sizing up a system

i''m looking at going completely off grid all together. how do I determan what size system I need for my house?? I want to do solar and wind together. in a way I would have no choice to do both because of the winters. solar panels wont generate if there covered with snow and ice. I have already been shocked at how expensive this can get and had the eye opener:D

Comments

  • AguarancherAguarancher Solar Expert Posts: 282 ✭✭✭
    Re: sizing up a system

    The system size will depend on what you want it to power, only you know that. Is the grid available? Where are you located?
  • BB.BB. Super Moderators, Administrators Posts: 29,189 admin
    Re: sizing up a system

    Loads are the #1 information we need to help. Conservation will be important for you too (it is cheaper to conserve power than to generate power).

    Also, you may have wide seasonal power needs too... Irrigation and circulation fans in the summer. Perhaps even business services (tourists) and refrigeration for food. In the winter, more lighting, but perhaps less refrigeration/freezer usage in winter. Or, perhaps you need more power in winter (more lighting, circulating fans, circulating pumps, etc.).

    You may get over 5 hours (with fixed array) or even >8 hours (with 2 axis tracking array) worth of sun in the summer, and less than 3 hours in the winter...

    In general, it is difficult to get good wind turbines off the shelf... But if you can build your own and put it on a 60-90 foot tall tower (30' higher than nearby trees/buildings, etc.), you may have a chance of getting quite a bit of power from wind. Most turbines do not do that well in harsh weather (too low of wind, no power; too high of wind, turbines may over speed/over heat).

    More or less, to set expectations:

    1,000 WH per day (1 kWH per day, 30 kWH per month)==Cabin with lights, laptop computer, pump for presurizing plumbing, small well pump, small TV+Radio, etc.
    3.3 kWH per day (100 kWH per month)==A full off grid home + refrigerator, +well pump, +clothes washer, etc... Close to "normal" electrical life
    10 kWH per day (300 kWH per month)==A very efficient home with central heat (natural gas, propane, oil)--multiple computers, another refrigerator/freezer, etc.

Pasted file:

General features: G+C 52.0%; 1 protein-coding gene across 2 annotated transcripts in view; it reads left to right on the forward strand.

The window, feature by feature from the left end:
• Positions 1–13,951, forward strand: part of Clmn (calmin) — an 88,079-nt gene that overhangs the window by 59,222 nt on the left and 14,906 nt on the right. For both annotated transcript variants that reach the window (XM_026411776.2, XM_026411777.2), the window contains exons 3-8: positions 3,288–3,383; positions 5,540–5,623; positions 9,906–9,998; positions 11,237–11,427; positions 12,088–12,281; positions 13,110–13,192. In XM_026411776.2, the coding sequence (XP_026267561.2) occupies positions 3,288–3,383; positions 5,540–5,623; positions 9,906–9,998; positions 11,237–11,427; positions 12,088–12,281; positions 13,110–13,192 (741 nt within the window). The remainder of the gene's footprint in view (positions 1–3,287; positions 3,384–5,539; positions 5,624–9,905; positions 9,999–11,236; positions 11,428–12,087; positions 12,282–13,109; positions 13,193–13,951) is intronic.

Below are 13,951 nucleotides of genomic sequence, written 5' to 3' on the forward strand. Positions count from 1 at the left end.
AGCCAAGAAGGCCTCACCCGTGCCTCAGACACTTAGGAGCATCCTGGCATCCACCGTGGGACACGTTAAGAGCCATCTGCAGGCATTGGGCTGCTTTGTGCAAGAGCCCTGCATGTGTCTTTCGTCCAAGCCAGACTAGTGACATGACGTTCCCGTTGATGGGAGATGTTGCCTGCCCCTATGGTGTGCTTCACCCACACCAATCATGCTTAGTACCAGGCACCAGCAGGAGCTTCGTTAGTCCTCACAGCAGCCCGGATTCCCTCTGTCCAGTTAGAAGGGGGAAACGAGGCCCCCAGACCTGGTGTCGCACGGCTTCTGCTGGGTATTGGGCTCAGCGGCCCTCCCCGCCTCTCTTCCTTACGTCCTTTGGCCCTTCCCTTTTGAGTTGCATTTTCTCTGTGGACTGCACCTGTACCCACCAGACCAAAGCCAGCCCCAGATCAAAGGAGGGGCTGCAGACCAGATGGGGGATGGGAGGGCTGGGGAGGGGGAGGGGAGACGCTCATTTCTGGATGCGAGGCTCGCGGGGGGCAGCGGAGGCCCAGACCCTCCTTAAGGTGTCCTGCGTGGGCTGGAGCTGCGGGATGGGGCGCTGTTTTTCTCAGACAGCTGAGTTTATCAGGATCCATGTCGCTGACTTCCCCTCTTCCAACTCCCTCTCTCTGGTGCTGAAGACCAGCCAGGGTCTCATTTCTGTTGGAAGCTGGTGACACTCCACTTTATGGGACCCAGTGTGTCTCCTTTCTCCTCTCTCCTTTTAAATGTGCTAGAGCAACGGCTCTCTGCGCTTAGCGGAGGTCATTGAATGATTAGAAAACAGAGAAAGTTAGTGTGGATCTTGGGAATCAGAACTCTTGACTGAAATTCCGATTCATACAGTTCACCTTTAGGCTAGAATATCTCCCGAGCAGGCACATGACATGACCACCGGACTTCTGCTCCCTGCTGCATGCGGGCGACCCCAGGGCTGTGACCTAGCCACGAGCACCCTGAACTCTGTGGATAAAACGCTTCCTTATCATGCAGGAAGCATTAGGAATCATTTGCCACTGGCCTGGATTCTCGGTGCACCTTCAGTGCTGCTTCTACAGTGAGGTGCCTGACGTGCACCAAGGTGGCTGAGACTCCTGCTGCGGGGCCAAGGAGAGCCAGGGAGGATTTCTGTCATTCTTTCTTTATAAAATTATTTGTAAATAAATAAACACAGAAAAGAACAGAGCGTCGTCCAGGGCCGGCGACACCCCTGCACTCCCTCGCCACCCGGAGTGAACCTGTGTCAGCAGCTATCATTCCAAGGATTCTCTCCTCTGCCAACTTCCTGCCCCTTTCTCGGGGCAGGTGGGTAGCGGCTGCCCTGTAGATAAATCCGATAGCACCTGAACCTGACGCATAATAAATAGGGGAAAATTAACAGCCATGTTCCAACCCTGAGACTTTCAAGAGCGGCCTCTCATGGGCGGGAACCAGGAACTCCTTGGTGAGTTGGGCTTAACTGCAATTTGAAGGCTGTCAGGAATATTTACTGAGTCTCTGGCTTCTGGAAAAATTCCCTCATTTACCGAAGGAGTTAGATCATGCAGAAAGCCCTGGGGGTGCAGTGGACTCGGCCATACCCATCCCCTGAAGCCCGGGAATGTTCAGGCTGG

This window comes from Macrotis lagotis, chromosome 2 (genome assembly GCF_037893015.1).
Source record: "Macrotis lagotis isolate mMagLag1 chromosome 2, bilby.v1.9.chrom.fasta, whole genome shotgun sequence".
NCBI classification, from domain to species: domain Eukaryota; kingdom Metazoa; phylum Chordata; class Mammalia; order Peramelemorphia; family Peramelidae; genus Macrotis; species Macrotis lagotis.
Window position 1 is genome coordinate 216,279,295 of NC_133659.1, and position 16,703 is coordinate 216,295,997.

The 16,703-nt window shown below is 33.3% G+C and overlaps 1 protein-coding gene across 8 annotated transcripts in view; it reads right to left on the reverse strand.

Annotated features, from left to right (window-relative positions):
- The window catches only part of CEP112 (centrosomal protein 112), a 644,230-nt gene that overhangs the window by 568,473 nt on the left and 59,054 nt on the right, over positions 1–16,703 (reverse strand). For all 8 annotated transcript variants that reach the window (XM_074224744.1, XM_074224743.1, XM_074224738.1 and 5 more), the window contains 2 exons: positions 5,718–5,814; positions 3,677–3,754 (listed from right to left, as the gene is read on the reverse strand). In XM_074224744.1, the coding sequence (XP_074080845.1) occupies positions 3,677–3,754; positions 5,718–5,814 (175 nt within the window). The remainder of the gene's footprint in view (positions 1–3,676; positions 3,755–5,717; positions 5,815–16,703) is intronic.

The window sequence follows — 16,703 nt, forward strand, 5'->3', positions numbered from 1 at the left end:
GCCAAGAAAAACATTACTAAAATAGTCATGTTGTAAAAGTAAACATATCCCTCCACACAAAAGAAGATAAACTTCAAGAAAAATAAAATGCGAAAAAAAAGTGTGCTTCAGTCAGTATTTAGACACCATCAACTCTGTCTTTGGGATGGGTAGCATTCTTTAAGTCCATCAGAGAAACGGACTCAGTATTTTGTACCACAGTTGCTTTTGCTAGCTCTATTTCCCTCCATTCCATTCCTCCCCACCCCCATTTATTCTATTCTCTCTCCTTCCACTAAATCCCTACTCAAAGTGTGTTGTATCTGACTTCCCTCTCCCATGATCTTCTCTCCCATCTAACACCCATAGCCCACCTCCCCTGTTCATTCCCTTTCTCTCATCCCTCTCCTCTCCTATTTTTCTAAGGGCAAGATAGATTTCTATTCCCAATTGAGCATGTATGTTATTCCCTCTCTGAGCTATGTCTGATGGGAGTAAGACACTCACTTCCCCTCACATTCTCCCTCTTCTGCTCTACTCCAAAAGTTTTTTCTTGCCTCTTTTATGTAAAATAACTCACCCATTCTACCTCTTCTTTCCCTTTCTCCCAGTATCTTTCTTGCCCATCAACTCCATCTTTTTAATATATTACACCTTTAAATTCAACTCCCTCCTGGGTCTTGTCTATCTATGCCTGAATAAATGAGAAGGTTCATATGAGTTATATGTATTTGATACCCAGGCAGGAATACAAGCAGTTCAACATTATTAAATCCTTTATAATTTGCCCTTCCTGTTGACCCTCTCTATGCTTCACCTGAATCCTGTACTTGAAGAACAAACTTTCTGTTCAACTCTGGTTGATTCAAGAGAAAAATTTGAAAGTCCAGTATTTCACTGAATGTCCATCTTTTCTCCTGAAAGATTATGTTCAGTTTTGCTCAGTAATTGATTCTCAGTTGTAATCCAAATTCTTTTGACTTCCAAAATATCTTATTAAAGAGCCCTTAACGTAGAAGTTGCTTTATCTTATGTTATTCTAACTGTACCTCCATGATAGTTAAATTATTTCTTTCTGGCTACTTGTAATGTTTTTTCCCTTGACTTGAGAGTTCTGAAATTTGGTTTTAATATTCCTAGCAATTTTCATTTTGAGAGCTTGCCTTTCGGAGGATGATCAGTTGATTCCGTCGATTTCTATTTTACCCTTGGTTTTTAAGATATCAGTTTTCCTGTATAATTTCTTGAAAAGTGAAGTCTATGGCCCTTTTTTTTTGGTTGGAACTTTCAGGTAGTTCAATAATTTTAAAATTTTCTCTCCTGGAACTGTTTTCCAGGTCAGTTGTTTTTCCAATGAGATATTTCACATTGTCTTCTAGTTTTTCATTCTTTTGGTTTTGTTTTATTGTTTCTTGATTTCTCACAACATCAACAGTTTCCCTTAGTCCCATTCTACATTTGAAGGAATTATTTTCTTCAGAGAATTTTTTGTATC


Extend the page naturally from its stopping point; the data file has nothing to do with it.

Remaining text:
33 kWH per day (1,000 kWH per month)==Standard North American home (not much A/C, not much in way of conservation)
    100 kWH per day (3,000 kWH per month)==Add full A/C (Texas, Florida), electric heat (up north), etc.

    The first system (1 kWH per day) is a "small off grid system" that is not too much money (less than $10,000 ????).

    The second system (3.3 kWH per day) is a "medium system"--Possibly $30,000 price range (prices are highly variable, just SWAGs to give an idea).

    The third system at 10 kWH per day) is about as large as most people can justify.... Anything larger, is difficult for most people to justify.

    -Bill
    Near San Francisco California: 3.5kWatt Grid Tied Solar power system+small backup genset
  • speed_racerspeed_racer Registered Users Posts: 2
    Re: sizing up a system

    iv'e just been doing some research and I can say I got some real eye openers :D as far as cost to go off grid. yes the grid is available where I am so I am thinking that it might be more beneficial just to tie into the grid instead of going completely off the grid.
  • solar_davesolar_dave Solar Expert Posts: 2,339 ✭✭✭✭
    Re: sizing up a system
    iv'e just been doing some research and I can say I got some real eye openers :D as far as cost to go off grid. yes the grid is available where I am so I am thinking that it might be more beneficial just to tie into the grid instead of going completely off the grid.

    The key to grid tie is to know your utility net metering plan and how they account for your excess production on good days.
  • zonebluezoneblue Solar Expert Posts: 1,218 ✭✭✭✭
    Re: sizing up a system

    The key to going off grid and solar in general is to know why you are doing it. If its to save money ,well, for now forget it. The price of renewable energy is falling, but itll be some years before its a money maker. The major exception to this is as soalr dave said, if you are lucky enough to have a really nice incentives/FIT/NEM.

    The second major exception is where you have a very high initial grid connect charges, at least 30K plus.

    Lastly people can and do go off grid for philisophical reasons, and they are essential the pioneers that support the off grid industry. Imagine if even 10% of a city decided to install an off grid setup, it would significantly reduce the need for dangerous non renewable technolgys like nuclear and coal.
    1.8kWp CSUN, 10kWh AGM, Midnite Classic 150, Outback VFX3024E,
    http://zoneblue.org/cms/page.php?view=off-grid-solar


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